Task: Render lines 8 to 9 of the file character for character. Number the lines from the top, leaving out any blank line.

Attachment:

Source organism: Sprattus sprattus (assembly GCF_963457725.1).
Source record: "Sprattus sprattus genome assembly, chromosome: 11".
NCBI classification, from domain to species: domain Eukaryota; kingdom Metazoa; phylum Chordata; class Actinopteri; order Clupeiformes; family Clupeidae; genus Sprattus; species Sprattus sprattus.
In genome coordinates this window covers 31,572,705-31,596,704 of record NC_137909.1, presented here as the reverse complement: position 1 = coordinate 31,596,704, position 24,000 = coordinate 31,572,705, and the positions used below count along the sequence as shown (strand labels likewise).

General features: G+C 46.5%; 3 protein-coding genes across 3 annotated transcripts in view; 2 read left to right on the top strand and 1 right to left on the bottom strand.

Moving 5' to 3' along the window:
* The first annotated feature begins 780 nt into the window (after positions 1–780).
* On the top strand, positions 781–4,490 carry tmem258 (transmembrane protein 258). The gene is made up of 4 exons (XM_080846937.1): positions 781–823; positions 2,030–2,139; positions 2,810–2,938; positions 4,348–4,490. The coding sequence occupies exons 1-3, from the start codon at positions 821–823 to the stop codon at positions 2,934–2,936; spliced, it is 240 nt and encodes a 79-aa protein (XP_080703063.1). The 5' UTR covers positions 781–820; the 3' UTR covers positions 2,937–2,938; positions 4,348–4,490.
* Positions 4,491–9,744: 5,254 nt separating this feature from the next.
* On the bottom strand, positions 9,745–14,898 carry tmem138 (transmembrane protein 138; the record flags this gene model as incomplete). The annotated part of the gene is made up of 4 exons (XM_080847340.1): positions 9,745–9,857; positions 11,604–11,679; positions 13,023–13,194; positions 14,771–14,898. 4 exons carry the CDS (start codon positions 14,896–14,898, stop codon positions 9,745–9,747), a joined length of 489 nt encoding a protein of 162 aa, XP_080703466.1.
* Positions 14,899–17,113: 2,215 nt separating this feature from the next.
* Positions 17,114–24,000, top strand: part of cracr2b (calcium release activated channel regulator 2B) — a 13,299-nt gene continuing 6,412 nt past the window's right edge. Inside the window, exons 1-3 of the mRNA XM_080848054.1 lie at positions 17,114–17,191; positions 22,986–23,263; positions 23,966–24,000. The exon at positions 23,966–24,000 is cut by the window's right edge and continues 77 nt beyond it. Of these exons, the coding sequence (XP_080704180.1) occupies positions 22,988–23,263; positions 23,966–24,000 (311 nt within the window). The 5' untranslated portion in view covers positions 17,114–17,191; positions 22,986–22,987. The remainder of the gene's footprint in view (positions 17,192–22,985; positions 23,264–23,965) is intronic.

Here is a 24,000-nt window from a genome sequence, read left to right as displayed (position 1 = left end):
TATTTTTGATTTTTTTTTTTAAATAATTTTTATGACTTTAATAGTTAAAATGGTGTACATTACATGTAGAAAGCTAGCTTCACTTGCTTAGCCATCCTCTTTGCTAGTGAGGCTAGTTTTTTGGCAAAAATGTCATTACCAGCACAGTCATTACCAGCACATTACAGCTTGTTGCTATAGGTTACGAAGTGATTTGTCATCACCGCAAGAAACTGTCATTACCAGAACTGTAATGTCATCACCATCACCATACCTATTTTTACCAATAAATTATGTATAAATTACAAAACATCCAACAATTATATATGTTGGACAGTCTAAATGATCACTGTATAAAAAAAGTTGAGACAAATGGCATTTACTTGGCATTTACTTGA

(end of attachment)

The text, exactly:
* On the top strand, positions 781–4,490 carry tmem258 (transmembrane protein 258). The gene is made up of 4 exons (XM_080846937.1): positions 781–823; positions 2,030–2,139; positions 2,810–2,938; positions 4,348–4,490. The coding sequence occupies exons 1-3, from the start codon at positions 821–823 to the stop codon at positions 2,934–2,936; spliced, it is 240 nt and encodes a 79-aa protein (XP_080703063.1). The 5' UTR covers positions 781–820; the 3' UTR covers positions 2,937–2,938; positions 4,348–4,490.
* Positions 4,491–9,744: 5,254 nt separating this feature from the next.